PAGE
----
The Unreality Principle

A reprint of a column from 2006. I thought it worth posting again, because Mark Levin read an column of mine using the phrase ‘the unreality principle’ on the air, but not an explanation of what it means. I give that explanation here. 
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Do they want to live?

This is from Frontpage Mag, an interview with one Rima Greene. She is one of the (alas, far too few) Jews of the Left who recognize the growing anti-Semitism of the Left.

She had been a member in the 1970’s of a rural all-women community of socialist feminists, but was shocked upon her return from a trip to Israel to discover that her feminist and lesbian friends favored the Arabs over the Israelis, even though Israel is the only nation in that part of the world where women can be free, and homosexuality is legal.

She found herself reduced to the status of an unperson, because the god of the Progressives is a jealous god, and no man can be Jewish, and have loyalties or love for his home, and also serve the Cause.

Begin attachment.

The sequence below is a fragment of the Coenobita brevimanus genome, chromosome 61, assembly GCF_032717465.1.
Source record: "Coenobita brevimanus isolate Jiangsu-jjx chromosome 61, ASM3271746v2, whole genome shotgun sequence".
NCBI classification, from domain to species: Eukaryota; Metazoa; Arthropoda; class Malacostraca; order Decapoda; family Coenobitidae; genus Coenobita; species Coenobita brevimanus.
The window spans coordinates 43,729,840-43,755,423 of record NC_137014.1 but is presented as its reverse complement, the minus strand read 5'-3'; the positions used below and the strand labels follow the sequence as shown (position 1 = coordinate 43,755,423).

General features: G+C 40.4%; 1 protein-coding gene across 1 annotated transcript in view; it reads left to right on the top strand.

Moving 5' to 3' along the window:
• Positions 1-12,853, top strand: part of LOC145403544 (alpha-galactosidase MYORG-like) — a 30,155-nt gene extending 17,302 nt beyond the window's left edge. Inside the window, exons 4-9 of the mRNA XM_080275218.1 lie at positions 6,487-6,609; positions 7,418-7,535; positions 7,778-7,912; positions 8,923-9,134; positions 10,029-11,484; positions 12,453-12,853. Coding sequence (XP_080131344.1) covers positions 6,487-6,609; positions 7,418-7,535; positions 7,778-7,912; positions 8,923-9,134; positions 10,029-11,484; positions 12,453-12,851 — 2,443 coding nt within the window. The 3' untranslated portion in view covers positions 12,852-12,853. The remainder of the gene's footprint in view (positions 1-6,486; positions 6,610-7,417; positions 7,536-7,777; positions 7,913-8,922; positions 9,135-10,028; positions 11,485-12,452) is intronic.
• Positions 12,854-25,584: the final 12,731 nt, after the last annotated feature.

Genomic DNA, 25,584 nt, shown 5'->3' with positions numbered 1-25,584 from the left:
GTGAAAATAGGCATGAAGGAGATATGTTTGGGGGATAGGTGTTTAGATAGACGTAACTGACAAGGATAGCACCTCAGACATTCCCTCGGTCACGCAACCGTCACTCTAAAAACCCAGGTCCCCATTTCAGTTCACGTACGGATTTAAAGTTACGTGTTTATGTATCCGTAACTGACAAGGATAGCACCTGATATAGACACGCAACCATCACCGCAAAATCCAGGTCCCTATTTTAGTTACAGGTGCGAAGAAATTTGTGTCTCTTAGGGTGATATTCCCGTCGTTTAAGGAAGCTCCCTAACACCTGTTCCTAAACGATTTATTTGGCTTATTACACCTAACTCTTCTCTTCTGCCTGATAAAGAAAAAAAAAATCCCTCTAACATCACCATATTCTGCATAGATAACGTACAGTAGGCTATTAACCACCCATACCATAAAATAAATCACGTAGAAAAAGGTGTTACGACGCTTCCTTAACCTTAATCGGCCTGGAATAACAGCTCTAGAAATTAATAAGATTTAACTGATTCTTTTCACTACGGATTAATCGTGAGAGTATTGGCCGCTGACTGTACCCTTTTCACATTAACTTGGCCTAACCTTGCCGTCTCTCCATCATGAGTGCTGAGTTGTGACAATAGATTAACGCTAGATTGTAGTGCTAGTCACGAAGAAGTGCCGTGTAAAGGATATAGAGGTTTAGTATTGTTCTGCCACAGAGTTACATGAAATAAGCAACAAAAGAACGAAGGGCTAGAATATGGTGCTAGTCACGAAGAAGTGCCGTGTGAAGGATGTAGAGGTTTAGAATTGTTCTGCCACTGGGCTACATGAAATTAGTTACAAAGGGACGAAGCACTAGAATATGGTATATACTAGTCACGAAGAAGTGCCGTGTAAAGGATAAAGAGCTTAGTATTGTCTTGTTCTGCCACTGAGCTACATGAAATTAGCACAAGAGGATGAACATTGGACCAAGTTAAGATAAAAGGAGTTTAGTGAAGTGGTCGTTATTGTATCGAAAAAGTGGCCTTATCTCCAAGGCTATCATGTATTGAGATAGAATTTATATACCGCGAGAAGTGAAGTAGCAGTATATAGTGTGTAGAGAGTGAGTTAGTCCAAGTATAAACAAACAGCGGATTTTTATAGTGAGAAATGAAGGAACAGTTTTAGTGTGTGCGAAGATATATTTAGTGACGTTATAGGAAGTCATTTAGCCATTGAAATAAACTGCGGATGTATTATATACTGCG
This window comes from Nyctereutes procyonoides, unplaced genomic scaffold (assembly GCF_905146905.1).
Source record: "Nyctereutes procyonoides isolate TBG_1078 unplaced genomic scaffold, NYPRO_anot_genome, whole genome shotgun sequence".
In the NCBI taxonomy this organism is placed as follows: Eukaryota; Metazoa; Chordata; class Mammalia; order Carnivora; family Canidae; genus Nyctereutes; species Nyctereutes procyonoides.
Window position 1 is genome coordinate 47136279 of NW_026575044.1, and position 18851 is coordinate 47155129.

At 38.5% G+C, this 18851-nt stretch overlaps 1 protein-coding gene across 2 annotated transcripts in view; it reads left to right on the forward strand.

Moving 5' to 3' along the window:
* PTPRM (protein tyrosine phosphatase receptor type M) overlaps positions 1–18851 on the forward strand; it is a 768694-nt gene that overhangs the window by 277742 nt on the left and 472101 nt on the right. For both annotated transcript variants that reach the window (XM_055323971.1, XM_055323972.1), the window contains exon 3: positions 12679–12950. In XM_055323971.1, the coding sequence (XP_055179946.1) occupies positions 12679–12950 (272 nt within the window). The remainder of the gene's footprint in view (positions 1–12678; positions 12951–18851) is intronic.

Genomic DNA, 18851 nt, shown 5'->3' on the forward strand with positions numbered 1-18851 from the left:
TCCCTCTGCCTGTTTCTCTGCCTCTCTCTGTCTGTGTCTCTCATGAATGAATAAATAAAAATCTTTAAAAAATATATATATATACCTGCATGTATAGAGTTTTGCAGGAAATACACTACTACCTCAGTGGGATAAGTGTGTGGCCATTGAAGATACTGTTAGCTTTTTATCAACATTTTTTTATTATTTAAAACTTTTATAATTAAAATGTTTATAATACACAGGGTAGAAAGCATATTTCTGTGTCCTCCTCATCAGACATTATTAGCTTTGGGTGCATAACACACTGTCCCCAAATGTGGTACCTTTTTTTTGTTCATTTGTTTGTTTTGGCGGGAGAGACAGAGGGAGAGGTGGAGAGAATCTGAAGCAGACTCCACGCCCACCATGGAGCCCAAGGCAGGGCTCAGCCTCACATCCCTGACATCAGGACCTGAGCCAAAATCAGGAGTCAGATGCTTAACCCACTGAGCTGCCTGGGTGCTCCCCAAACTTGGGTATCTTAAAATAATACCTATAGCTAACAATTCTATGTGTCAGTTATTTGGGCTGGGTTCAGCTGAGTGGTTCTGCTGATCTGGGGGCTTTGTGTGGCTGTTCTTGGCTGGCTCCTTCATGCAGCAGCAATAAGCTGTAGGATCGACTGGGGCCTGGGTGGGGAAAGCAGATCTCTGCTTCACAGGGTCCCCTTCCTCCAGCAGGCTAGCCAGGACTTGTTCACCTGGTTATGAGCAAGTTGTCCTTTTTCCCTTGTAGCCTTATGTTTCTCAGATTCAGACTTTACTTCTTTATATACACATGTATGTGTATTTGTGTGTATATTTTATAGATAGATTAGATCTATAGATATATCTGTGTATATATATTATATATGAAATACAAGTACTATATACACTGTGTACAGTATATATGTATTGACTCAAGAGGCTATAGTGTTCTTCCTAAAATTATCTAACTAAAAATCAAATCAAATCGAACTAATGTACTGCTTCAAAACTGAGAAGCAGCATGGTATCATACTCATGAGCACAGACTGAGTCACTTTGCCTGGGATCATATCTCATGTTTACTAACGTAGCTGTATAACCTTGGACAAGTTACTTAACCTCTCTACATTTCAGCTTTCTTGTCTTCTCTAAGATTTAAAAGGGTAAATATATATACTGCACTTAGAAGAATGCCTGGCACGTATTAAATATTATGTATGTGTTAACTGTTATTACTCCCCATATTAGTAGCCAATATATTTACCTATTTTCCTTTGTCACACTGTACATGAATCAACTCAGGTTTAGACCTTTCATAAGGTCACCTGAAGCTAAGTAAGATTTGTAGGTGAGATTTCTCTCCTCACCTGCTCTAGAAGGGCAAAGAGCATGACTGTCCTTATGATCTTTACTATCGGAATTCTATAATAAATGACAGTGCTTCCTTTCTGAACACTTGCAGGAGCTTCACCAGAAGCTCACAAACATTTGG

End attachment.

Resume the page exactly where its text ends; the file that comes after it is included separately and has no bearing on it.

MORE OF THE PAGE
Please read the whole thing. It is fascinating and heartbreaking all at once.

When I was part of the Left, I thought “evil” and “enemy” were outdated concepts brought on by indoctrinated mental patterns. When I was at a peace camp in Portugal – a German peace community – I met the people who’d paraded through Israel with the banner: WE REFUSE TO BE ENEMIES. This is new age thinking, that you can refuse reality and just keep going on your merry way.  We as Jews are targeted. We as infidel Americans are targeted. We are the ultimate prize as the Big Satan — although Jewish blood is the best for the West’s contemporary adversaries.

We do not grasp the mental universe of our enemies. Their obsession with our blood, their obsession with butchering us. They are like an army of vampires. They actually want to suck our blood. Especially Jewish blood. We in the West have not a clue. They do not just want to kill us any old way. Poison gas will not do. They want to spill our blood.  I could never make this stuff up. That is what I was trying to sort out with the Daniel Pearl incident, but my friend tried to put a stop to my thinking by calling me a racist.